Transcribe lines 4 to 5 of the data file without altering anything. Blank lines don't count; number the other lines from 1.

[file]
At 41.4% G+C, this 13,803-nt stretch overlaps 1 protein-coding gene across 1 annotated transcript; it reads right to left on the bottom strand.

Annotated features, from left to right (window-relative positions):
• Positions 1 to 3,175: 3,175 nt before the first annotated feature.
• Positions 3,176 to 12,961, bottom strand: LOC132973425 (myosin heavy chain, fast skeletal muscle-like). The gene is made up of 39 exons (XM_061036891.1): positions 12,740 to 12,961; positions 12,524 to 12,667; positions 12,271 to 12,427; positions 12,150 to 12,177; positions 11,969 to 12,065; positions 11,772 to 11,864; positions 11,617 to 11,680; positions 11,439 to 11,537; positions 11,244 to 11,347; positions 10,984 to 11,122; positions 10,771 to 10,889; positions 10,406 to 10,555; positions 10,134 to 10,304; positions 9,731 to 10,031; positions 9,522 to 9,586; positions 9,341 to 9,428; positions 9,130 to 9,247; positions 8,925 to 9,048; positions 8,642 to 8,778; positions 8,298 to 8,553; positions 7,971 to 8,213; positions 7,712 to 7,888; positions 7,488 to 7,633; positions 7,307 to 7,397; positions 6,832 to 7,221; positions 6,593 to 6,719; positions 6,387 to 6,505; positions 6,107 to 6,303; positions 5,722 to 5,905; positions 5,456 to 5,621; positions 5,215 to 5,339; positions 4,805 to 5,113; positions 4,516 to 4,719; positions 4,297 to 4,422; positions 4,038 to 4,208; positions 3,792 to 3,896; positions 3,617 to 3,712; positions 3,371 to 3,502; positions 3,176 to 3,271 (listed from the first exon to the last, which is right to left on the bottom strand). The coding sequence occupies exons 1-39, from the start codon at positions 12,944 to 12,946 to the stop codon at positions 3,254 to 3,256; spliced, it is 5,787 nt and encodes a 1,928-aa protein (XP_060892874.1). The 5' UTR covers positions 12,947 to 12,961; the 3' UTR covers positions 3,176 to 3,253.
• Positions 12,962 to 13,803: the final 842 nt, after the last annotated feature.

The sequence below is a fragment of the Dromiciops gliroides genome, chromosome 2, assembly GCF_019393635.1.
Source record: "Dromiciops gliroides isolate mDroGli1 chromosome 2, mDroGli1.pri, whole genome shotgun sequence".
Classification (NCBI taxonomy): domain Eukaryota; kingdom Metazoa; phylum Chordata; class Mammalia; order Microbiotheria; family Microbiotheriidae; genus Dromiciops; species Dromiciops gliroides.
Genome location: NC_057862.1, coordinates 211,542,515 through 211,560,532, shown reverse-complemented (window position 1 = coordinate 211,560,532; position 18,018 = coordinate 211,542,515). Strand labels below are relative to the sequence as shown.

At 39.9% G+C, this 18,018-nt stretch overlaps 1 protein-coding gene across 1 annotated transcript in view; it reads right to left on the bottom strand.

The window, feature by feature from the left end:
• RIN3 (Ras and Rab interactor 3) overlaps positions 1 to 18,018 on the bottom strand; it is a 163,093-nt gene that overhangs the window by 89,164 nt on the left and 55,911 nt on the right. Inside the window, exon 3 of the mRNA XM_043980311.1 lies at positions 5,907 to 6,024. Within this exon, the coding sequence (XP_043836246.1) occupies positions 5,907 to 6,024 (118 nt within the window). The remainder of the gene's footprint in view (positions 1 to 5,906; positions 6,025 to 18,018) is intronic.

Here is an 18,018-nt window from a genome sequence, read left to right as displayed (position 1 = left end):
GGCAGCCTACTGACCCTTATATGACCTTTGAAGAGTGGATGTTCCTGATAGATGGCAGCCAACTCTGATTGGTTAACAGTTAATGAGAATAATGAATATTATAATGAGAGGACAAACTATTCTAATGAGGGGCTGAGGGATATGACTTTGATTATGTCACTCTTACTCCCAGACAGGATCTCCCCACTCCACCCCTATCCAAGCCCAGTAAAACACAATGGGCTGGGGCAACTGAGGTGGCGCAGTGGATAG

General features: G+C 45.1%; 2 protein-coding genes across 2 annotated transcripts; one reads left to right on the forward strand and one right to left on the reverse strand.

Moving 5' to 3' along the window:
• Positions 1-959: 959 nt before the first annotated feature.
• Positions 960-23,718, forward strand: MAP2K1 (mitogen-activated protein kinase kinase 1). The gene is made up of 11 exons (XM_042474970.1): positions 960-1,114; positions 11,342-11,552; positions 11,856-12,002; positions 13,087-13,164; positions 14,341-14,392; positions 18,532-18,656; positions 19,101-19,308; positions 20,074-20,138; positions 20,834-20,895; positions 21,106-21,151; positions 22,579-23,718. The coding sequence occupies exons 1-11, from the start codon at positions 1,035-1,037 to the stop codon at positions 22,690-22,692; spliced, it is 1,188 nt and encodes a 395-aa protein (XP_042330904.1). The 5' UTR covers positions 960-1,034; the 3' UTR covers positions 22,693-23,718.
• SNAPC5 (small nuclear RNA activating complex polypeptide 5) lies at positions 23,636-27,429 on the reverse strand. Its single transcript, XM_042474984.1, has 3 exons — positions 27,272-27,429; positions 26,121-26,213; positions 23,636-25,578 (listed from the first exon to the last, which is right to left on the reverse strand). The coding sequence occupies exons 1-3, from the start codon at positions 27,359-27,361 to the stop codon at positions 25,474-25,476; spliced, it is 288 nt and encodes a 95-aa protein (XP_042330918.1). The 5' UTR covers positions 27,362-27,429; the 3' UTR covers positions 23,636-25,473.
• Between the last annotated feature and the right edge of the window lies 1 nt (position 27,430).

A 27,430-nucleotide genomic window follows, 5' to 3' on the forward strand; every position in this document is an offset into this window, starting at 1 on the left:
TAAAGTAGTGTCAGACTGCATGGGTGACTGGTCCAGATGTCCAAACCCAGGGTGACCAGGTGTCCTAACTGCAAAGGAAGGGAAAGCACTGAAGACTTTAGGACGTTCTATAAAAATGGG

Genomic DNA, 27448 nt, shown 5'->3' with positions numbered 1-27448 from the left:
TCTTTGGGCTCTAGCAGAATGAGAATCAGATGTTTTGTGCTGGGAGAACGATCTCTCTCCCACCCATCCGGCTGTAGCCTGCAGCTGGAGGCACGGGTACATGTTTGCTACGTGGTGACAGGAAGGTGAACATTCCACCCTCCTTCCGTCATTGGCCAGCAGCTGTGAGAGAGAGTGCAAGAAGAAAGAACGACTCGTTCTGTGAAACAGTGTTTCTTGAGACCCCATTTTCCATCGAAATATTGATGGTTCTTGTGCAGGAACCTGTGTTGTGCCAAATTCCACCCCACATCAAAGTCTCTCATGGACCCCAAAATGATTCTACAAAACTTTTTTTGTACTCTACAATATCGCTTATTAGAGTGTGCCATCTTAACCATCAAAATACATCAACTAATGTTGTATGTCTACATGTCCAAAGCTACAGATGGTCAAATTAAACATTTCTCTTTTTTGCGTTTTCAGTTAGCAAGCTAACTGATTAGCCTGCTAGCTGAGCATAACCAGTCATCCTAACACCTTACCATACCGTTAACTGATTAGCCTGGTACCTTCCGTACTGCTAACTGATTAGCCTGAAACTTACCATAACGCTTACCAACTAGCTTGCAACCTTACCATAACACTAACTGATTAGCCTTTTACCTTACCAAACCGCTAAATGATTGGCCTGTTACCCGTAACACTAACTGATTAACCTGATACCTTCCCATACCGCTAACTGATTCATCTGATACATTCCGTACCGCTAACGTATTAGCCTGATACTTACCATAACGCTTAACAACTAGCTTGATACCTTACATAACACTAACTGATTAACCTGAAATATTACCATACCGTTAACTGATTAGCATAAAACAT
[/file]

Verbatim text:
• Positions 3,176 to 12,961, bottom strand: LOC132973425 (myosin heavy chain, fast skeletal muscle-like). The gene is made up of 39 exons (XM_061036891.1): positions 12,740 to 12,961; positions 12,524 to 12,667; positions 12,271 to 12,427; positions 12,150 to 12,177; positions 11,969 to 12,065; positions 11,772 to 11,864; positions 11,617 to 11,680; positions 11,439 to 11,537; positions 11,244 to 11,347; positions 10,984 to 11,122; positions 10,771 to 10,889; positions 10,406 to 10,555; positions 10,134 to 10,304; positions 9,731 to 10,031; positions 9,522 to 9,586; positions 9,341 to 9,428; positions 9,130 to 9,247; positions 8,925 to 9,048; positions 8,642 to 8,778; positions 8,298 to 8,553; positions 7,971 to 8,213; positions 7,712 to 7,888; positions 7,488 to 7,633; positions 7,307 to 7,397; positions 6,832 to 7,221; positions 6,593 to 6,719; positions 6,387 to 6,505; positions 6,107 to 6,303; positions 5,722 to 5,905; positions 5,456 to 5,621; positions 5,215 to 5,339; positions 4,805 to 5,113; positions 4,516 to 4,719; positions 4,297 to 4,422; positions 4,038 to 4,208; positions 3,792 to 3,896; positions 3,617 to 3,712; positions 3,371 to 3,502; positions 3,176 to 3,271 (listed from the first exon to the last, which is right to left on the bottom strand). The coding sequence occupies exons 1-39, from the start codon at positions 12,944 to 12,946 to the stop codon at positions 3,254 to 3,256; spliced, it is 5,787 nt and encodes a 1,928-aa protein (XP_060892874.1). The 5' UTR covers positions 12,947 to 12,961; the 3' UTR covers positions 3,176 to 3,253.
• Positions 12,962 to 13,803: the final 842 nt, after the last annotated feature.